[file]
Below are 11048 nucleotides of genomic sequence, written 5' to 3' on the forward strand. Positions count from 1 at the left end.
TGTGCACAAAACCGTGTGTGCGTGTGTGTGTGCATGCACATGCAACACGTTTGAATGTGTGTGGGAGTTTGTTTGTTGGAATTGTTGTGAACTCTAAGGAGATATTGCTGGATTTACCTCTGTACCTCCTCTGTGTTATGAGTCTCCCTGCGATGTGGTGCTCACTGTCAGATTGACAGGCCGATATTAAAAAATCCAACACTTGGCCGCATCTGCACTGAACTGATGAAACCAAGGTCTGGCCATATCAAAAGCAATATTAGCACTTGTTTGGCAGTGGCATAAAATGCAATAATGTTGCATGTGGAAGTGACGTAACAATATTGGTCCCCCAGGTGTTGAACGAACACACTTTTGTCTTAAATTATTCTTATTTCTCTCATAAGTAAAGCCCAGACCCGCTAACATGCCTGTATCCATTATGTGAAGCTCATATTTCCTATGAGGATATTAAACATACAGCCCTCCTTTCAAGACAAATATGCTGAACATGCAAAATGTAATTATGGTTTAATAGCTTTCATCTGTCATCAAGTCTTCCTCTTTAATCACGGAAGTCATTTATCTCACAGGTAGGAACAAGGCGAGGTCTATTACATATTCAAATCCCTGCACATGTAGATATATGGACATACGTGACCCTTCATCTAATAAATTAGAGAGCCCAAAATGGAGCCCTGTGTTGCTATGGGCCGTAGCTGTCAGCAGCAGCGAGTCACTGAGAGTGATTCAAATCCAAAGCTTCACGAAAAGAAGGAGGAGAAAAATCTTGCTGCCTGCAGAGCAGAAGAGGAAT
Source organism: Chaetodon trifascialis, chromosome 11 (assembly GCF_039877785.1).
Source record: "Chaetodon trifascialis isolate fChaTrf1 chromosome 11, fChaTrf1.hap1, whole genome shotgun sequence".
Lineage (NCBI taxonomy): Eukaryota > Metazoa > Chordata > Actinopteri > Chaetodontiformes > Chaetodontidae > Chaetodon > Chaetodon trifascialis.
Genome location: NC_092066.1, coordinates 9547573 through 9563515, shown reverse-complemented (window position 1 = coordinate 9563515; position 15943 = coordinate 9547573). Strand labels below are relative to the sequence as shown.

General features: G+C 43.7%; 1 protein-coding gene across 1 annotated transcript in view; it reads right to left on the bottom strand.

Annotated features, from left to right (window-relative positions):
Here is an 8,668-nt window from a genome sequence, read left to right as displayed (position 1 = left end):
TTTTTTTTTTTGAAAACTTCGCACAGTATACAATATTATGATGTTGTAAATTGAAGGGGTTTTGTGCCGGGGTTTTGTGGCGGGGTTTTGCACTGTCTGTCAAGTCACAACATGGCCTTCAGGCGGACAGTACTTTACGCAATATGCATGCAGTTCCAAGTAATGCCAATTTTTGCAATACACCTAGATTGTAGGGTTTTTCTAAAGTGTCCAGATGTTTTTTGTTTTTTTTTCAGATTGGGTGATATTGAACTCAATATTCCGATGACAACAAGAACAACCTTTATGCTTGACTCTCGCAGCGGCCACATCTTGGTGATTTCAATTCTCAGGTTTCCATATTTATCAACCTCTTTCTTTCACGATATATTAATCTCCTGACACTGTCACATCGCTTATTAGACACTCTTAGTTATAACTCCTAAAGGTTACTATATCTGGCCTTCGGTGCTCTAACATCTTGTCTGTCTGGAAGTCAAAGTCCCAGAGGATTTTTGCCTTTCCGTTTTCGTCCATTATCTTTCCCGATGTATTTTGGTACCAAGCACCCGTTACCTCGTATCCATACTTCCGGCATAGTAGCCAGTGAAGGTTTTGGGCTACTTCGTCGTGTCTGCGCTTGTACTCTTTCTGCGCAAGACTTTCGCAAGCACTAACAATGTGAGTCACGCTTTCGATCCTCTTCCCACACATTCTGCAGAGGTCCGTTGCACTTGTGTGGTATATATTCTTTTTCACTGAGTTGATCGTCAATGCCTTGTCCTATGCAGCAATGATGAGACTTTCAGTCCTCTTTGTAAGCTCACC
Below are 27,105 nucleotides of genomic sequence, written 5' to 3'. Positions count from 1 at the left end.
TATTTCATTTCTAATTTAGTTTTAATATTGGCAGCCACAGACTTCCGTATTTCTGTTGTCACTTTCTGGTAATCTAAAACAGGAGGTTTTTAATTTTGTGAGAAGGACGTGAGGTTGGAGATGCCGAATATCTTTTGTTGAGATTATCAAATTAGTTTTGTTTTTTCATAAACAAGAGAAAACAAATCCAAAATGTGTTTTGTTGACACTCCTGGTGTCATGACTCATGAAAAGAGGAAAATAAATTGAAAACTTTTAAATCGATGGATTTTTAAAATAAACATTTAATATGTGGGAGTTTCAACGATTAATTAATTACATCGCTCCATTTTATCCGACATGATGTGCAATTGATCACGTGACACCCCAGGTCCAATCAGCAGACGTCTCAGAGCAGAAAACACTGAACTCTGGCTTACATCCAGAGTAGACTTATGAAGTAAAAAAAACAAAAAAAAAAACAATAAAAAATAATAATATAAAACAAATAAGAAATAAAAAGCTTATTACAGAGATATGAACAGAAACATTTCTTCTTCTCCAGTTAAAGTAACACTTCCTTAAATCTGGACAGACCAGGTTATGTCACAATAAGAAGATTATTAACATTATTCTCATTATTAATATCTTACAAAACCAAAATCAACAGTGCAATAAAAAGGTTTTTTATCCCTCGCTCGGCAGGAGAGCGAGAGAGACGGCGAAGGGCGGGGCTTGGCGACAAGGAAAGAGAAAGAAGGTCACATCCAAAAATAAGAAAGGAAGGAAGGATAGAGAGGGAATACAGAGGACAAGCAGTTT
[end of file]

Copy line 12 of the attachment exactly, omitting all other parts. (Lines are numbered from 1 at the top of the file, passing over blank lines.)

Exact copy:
TATTTCATTTCTAATTTAGTTTTAATATTGGCAGCCACAGACTTCCGTATTTCTGTTGTCACTTTCTGGTAATCTAAAACAGGAGGTTTTTAATTTTGTGAGAAGGACGTGAGGTTGGAGATGCCGAATATCTTTTGTTGAGATTATCAAATTAGTTTTGTTTTTTCATAAACAAGAGAAAACAAATCCAAAATGTGTTTTGTTGACACTCCTGGTGTCATGACTCATGAAAAGAGGAAAATAAATTGAAAACTTTTAAATCGATGGATTTTTAAAATAAACATTTAATATGTGGGAGTTTCAACGATTAATTAATTACATCGCTCCATTTTATCCGACATGATGTGCAATTGATCACGTGACACCCCAGGTCCAATCAGCAGACGTCTCAGAGCAGAAAACACTGAACTCTGGCTTACATCCAGAGTAGACTTATGAAGTAAAAAAAACAAAAAAAAAAACAATAAAAAATAATAATATAAAACAAATAAGAAATAAAAAGCTTATTACAGAGATATGAACAGAAACATTTCTTCTTCTCCAGTTAAAGTAACACTTCCTTAAATCTGGACAGACCAGGTTATGTCACAATAAGAAGATTATTAACATTATTCTCATTATTAATATCTTACAAAACCAAAATCAACAGTGCAATAAAAAGGTTTTTTATCCCTCGCTCGGCAGGAGAGCGAGAGAGACGGCGAAGGGCGGGGCTTGGCGACAAGGAAAGAGAAAGAAGGTCACATCCAAAAATAAGAAAGGAAGGAAGGATAGAGAGGGAATACAGAGGACAAGCAGTTT